Peace Court is the novel I’m working on now. I’m hoping this will be the next volume to appear in The Shanghai Quartet.
If you’ve read The Dancing Girl and the Turtle, you may find it hard to believe that my next novel is a comedy. It’s not as if I have no sense of humor! And besides, there’s a rich history of Chinese humor that flowered in the early 20th century. Cultural historian Christopher Rea tells us in his book, The Age of Irreverence, that 1933 was lauded as The Year of Humor. Comedy, farce, cursing and satire became a way:
to be a critic of the government without getting shot.
Of course, the laughing died down pretty quickly once the Communists took over. So Peace Court will be a black comedy. But that’s perfectly in keeping with my genre of Shanghai Noir. This is how Peace Court opens:
The body came out of the apartment. A murmur rose from the crowd.
“Who is it?” Mrs. Yip cried.
She had been the first to rush outdoors when the lorry drove in Peace Court. To her joy, the body was now placed on the apartment building stoop where she could stare at it unabashedly. A sheet had been stretched over its length, leaving only a pair of horned feet exposed.
“It’s Mr. Ou!” she keened. “I’d know those feet anywhere.”
“I’m standing right here,” Mr. Ou said, not unkindly.
a novel in 5 acts
In addition to trying my hand at humor, I’m also trying out some new narrative techniques.
First, I’m inserting fictitious penny novels and police station confessions, self-criticisms and interrogation manuals. Just as Barbara Kingsolver did in Lacuna in order to create the texture of the time. For Peace Court, that means the paper detritus of early Communist China.
Second, I’ve divided my novel into 5 acts. Shanghai is the stage. The characters appear in one scene and disappear from the next. Stage sets move into the spotlight: the courtyard of Peace Court, a jail cell, the ravaged gardens of Del Monte House.
the worlds of men and women
You could also say that I’m writing about the separate worlds of men and women. Peace Court is where the women of my novel reign: Jin, her daughter Song Li and the local gossip Mrs. Yip. Outside is the world of men where we travel through China with the pimp Feng and Inspector Qian as they journey towards Shanghai.
These worlds will clash at Peace Court. Neighbor will turn on neighbor. Children will revere the State more than their parents. Smash the old ways!
You might think (as I did) that these things didn’t happen until the Cultural Revolution. But Mao lay the groundwork early and well. Frank Dikötter’s work, The Tragedy of Liberation: A History of the Chinese Revolution 1945-1957, has been critical in the creation of this novel. It’s fed my imagination with the everyday realities of life in China at that time.
comedy and tragedy
The local gossip Mrs. Yip and the bumbling police Inspector Qian will supply the humor in this tale. She’s a self-important busybody. He’s a believer, sent to Peace Court to hunt down enemies of the State. To put words into his mouth, I’ve used the most illustrious sources: Sun Tzu and Mao Zedong.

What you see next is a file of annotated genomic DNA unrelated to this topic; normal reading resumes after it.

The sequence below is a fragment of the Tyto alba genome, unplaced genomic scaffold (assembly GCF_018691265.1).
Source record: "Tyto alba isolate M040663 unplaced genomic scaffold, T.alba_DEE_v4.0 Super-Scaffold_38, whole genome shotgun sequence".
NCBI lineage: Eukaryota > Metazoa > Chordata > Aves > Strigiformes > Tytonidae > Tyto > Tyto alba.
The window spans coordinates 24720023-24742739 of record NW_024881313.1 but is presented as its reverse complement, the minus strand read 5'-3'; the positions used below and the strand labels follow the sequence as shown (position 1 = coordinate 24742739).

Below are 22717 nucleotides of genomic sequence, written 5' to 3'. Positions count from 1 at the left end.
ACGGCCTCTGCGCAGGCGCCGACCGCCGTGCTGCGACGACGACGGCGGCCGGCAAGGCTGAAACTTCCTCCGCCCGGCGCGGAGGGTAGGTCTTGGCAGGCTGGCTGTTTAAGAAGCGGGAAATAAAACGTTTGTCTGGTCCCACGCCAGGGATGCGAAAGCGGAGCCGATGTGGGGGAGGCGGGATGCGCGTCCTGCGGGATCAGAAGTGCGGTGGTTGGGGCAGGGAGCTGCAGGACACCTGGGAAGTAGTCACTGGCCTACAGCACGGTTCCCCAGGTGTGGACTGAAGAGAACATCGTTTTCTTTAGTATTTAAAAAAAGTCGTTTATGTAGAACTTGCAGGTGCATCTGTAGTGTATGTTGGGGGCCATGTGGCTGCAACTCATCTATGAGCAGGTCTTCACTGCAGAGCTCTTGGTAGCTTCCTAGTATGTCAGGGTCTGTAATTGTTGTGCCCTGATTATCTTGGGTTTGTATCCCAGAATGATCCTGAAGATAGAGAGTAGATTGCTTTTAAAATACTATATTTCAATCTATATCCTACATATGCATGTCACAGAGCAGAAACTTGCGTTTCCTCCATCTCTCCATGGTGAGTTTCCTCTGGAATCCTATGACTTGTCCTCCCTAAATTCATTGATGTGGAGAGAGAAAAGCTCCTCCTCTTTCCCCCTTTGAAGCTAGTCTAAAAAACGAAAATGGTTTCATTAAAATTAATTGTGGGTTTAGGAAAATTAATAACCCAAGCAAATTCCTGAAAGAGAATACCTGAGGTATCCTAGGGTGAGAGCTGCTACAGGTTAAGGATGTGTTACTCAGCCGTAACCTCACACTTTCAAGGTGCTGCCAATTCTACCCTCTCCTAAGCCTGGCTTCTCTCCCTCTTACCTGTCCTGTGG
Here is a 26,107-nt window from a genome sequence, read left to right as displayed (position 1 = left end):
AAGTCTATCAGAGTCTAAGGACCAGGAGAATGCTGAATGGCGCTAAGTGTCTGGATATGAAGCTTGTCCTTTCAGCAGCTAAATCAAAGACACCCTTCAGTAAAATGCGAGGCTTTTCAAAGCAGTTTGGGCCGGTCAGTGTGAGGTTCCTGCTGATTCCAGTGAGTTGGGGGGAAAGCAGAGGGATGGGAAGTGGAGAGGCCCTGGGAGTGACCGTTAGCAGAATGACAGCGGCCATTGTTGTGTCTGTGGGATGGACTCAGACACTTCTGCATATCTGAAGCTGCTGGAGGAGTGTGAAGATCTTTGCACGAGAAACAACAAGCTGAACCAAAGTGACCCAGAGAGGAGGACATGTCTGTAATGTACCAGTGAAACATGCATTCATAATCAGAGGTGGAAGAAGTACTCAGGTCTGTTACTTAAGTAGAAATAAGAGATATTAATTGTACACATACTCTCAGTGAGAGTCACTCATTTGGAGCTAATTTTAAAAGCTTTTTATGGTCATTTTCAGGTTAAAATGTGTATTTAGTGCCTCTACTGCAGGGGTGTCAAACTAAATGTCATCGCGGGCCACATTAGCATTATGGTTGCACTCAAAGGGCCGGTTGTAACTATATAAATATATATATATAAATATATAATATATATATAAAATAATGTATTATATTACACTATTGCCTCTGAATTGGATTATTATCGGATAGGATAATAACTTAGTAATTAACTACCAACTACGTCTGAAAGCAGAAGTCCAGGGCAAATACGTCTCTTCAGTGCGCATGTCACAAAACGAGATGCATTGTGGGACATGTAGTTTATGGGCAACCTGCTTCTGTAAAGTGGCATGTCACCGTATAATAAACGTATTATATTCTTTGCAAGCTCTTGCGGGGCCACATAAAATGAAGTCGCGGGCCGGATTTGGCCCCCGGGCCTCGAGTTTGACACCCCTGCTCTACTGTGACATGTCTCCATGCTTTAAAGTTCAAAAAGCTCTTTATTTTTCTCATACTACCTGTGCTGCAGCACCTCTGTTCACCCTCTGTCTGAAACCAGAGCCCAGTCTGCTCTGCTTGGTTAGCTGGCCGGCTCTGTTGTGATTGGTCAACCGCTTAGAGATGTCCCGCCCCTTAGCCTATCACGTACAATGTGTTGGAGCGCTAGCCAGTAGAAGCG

But the tragedy belongs to Jin. Sold as a child and thwarted in love as an adult, Jin is now bitter and old. She loves her daughter Song Li with an intensity matched only by her hatred for her husband Kang. After all, he tried to kill her with her own cleaver, though he managed only to cut off her arm. That missing limb and the phantom pain it implies will sunder the community of Peace Court into those who pity Jin and those who side with Kang.
The schoolgirl Song Li stands in the middle of this fray. She is faced with the impossible dilemma. Which parent should she love?
a book cover dream
When I was still at work on The Dancing Girl and the Turtle, I could focus only on the words. The manuscript itself, the blurb on the back, all those marketing materials. The last thing we finalized was the book cover.
This time around, I already know the image I want for Peace Court. Zhang Xiaogang was born in Kunming in 1958 and came of age during the Cultural Revolution. He’s reckoned as a member of the Cynical Realism movement.
Cynical realism was humorous and satirical in tone, and adopted the style of social realist painting (the only officially sanctioned artistic style at the time [in China]), but the content is far from idealistic.
Zhang is such a big name now that Saatchi Gallery represents his work. This painting comes from his series Bloodlines. Its name is Big Family 3.
The work sold for a record price in 2014. That could very well mean that the image rights will be too rich for me. But Sotheby’s understands exactly why this work appeals to me.
The work is […] the only piece from the series to depict the Little Red Guard with the Chairman Mao badge and armband, making it of greater rarity and art historical value in comparison with other works.
to be continued
There will, no doubt, be much more research for me to read and even more manuscript re-writing to do. But don’t worry, I will finish Peace Court. And you’ll be the first to know when I do.